As students, faculty, and administrators have struggled to define the role of religion on campus, campus chaplains and ministers have often felt tossed about by changing expectations.
Especially tricky has been the role of chaplains at private schools where church affiliations have weakened, sometimes to the point of meaninglessness. On a campus that is likely to encompass every faith from Bahai to paganism, how does today's chaplain function?
Lately, chaplains say, their jobs have become both more challenging and more exciting as growing numbers of students manifest a longing for a spiritual center - even as they firmly reject any kind of organized religion.
Here are some comments on the changing role of chaplain:
The Rev. John Colatch, Chaplain at Allegheny College, Meadsville, Pa.
Until recently, says Mr. Colatch, an ordained Methodist minister, "the last great heydays of chaplaincy were during the Vietnam War when chaplains were helping people declare themselves as conscientious objectors." When the war ended, he says, the office "went into a slump."
But today, he says, there's been a strengthening of the position. "Schools like Columbia University and the University of Southern California didn't have chaplains for a time but now they've reinstated the position," he points out.
At Allegheny, he says, just before he arrived the position was reexamined and rather than serving as an administrator with some part-time duties as a chaplain, Colatch was invited to be become "a full-time chaplain who could minister, do Bible study groups, retreats, and so on."
But he adds, such work doesn't mean pushing the Methodist faith, despite the school's original connection with the church. Instead, it means finding a way for students of all faiths to become comfortable with spiritual exploration.
The Rev. Jewelnel Davis, Chaplain at Columbia University, New York
The first time Columbia University approached Ms. Davis about the chaplain's job she said no thank you. She perceived that what Columbia was really looking for was "a secular chaplain," with administrative rather than ministerial duties. "That wasn't me," says Davis, who is a minister in the National Baptist Church.
Eighteen months later, Columbia approached her again. This time, during her interview, she read from a book about college chaplains printed in 1911: "The purpose of the religious work under the direction of the Chaplain is to awaken, to refine and suitably to express the fundamental feelings of reverence and desire for worship...." That, she explained, was the job she wanted. And that was the job she got.
Davis sees her fundamental duty as "creating a space where men and women can ask enough questions about meaning, about life, about the past and present." Today's students are especially hungry for such dialogue, she says. "So many have grown up in a family where there wasn't religion. They ask: 'Is that all there is? Is it just economic gain?' They come in and ask me, 'Can you give me something?' "
Rev. Mark Duntley, Dean of the Chapel at Lewis and Clark College, Portland, Ore.
Lewis and Clark was originally created as a Presbyterian school, but today, says Mr. Duntley, apart from his presence, as a Presbyterian minister, "almost no vestiges remain."
"Today's students are different," he says. "They don't have a high preponderance of religious affiliations and there's a certain reluctance to be involved in a formal way with religion." Often these students struggle, he says, because "they understand that there's a spiritual side to life but they don't have an arena for it."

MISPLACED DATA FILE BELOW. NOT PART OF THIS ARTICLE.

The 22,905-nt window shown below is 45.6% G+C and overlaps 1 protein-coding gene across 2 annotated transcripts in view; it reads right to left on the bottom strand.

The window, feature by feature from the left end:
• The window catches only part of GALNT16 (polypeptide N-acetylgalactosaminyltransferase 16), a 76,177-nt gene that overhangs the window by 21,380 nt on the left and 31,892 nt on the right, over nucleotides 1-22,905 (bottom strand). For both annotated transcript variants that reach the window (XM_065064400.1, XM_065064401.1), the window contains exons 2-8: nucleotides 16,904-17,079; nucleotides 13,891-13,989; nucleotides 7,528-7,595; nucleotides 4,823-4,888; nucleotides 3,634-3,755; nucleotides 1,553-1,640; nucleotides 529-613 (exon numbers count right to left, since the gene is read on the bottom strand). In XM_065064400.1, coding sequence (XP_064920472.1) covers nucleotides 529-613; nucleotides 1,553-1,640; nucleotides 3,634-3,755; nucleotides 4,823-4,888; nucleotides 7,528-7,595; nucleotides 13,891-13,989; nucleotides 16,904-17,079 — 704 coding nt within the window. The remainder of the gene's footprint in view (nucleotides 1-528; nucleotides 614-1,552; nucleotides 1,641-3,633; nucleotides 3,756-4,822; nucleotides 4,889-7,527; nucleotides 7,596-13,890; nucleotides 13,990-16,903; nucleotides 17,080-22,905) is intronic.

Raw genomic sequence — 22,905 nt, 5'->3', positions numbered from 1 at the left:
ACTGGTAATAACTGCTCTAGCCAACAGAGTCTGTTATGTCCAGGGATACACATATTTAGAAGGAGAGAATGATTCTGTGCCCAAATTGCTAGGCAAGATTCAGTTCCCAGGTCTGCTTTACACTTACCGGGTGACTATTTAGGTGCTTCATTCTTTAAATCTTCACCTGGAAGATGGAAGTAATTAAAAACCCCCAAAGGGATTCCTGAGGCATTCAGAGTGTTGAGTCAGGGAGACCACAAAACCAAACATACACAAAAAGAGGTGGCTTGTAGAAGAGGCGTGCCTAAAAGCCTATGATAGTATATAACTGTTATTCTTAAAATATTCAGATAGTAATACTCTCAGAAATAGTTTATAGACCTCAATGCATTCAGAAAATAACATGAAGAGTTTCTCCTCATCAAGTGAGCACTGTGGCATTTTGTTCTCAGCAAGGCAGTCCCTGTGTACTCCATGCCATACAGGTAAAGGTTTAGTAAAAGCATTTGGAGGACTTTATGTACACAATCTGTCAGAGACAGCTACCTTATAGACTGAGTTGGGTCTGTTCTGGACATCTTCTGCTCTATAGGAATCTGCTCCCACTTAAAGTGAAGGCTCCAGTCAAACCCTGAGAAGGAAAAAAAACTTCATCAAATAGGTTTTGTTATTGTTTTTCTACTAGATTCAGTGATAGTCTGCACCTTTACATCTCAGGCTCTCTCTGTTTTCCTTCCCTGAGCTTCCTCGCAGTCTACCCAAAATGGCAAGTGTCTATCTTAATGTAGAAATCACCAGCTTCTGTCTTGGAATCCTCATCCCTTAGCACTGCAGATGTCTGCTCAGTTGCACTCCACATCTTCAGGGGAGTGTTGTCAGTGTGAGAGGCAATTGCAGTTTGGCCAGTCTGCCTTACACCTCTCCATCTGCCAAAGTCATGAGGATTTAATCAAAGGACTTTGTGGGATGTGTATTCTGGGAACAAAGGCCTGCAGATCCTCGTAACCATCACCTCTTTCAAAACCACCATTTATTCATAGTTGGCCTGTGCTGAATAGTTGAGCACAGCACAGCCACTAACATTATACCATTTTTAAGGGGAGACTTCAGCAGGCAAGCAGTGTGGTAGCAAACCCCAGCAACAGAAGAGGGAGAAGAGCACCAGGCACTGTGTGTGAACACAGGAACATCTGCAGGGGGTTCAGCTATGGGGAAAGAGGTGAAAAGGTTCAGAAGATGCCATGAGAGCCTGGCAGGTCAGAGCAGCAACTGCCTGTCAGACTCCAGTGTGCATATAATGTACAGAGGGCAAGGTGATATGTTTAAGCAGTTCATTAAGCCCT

Duntley seeks "to help people not to be so hard on religion." Ironically, he says, on today's "politically correct" campus, no one would dare to utter a negative word on the basis of gender or race, but many feel free to any form of organized faith.
"We need to make the academic community come to grips with the spiritual," he says. "It's not to be ridiculed and dismissed but to be understood."
Rabbi Joshua Gutoff, Jewish Chaplain, C.W. Post campus, Long Island University, Brookville, N.Y.
Students today are not seeking in religion what their parents or grandparents may have sought, says Mr. Gutoff, who is a Jewish chaplain.
"What people are looking for is not a discipline or cause to pull them out of themselves," he says. "Instead, they are seeking an inner validation. Everybody needs a map, a compass."
Gutoff's job includes ministering to students of all faiths, in addition to leading Jewish worship services.
One of the goals he sets for himself is to "be with people of all faiths who are in different processes of self-discovery, and to become a positive force." His principal hope is to someday see his students become adults who "make the sacred visible in the way they treat the world and others."
While Gutoff insists that being a chaplain today in an atmosphere of religious diversity and questioning is "marvelous fun," he says he does worry that many arrive at college with little religious background.
The Rev. Lucy Forster-Smith, Chaplain at Macalester College, St. Paul, Minn.
When Ms. Forster-Smith began working as a Presbyterian campus minister 18 years ago, she recalls that, "We had to work pretty hard to get a small handful of people who would come to the ministry."
Not today, she says. "Students are really interested in connecting with me and bring with them some remarkable questions." If anything, she says, today's students demonstrate a sense of "spiritual urgency." They seem to need "a deep centering place inside of themselves," she says. "They feel alienated from this fast-paced life and the limitations of the technological and scientific world they've been handed."
At the same time, she says, she deals with a strong bias against Christianity. She and her colleagues joke that on today's campus, "it's easier to come out as gay or lesbian than to come out as a Christian."